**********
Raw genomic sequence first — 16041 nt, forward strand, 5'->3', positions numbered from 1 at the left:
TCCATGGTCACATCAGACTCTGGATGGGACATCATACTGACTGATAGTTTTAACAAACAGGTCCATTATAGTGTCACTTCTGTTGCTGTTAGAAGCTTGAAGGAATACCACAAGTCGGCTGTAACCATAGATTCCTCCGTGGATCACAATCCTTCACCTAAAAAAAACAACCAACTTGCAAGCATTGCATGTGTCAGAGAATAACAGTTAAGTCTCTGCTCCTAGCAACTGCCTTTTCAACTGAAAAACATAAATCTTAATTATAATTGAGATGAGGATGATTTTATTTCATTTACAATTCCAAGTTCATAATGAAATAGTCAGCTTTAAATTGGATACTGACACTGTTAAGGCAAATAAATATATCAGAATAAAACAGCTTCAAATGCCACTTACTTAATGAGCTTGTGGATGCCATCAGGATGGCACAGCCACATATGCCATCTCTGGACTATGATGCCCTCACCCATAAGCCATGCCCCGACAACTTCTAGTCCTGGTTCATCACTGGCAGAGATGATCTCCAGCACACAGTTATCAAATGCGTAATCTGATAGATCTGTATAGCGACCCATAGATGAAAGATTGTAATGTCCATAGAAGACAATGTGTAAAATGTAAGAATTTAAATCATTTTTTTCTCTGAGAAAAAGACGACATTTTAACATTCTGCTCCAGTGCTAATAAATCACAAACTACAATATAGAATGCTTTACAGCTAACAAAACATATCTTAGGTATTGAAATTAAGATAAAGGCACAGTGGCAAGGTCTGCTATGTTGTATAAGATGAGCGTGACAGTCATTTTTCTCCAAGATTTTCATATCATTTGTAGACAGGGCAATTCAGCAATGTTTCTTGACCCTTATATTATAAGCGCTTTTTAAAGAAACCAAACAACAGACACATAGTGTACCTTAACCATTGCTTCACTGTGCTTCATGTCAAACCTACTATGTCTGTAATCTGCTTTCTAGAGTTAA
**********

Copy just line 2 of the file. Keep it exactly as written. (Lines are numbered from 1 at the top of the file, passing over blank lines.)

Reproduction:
TCCATGGTCACATCAGACTCTGGATGGGACATCATACTGACTGATAGTTTTAACAAACAGGTCCATTATAGTGTCACTTCTGTTGCTGTTAGAAGCTTGAAGGAATACCACAAGTCGGCTGTAACCATAGATTCCTCCGTGGATCACAATCCTTCACCTAAAAAAAACAACCAACTTGCAAGCATTGCATGTGTCAGAGAATAACAGTTAAGTCTCTGCTCCTAGCAACTGCCTTTTCAACTGAAAAACATAAATCTTAATTATAATTGAGATGAGGATGATTTTATTTCATTTACAATTCCAAGTTCATAATGAAATAGTCAGCTTTAAATTGGATACTGACACTGTTAAGGCAAATAAATATATCAGAATAAAACAGCTTCAAATGCCACTTACTTAATGAGCTTGTGGATGCCATCAGGATGGCACAGCCACATATGCCATCTCTGGACTATGATGCCCTCACCCATAAGCCATGCCCCGACAACTTCTAGTCCTGGTTCATCACTGGCAGAGATGATCTCCAGCACACAGTTATCAAATGCGTAATCTGATAGATCTGTATAGCGACCCATAGATGAAAGATTGTAATGTCCATAGAAGACAATGTGTAAAATGTAAGAATTTAAATCATTTTTTTCTCTGAGAAAAAGACGACATTTTAACATTCTGCTCCAGTGCTAATAAATCACAAACTACAATATAGAATGCTTTACAGCTAACAAAACATATCTTAGGTATTGAAATTAAGATAAAGGCACAGTGGCAAGGTCTGCTATGTTGTATAAGATGAGCGTGACAGTCATTTTTCTCCAAGATTTTCATATCATTTGTAGACAGGGCAATTCAGCAATGTTTCTTGACCCTTATATTATAAGCGCTTTTTAAAGAAACCAAACAACAGACACATAGTGTACCTTAACCATTGCTTCACTGTGCTTCATGTCAAACCTACTATGTCTGTAATCTGCTTTCTAGAGTTAA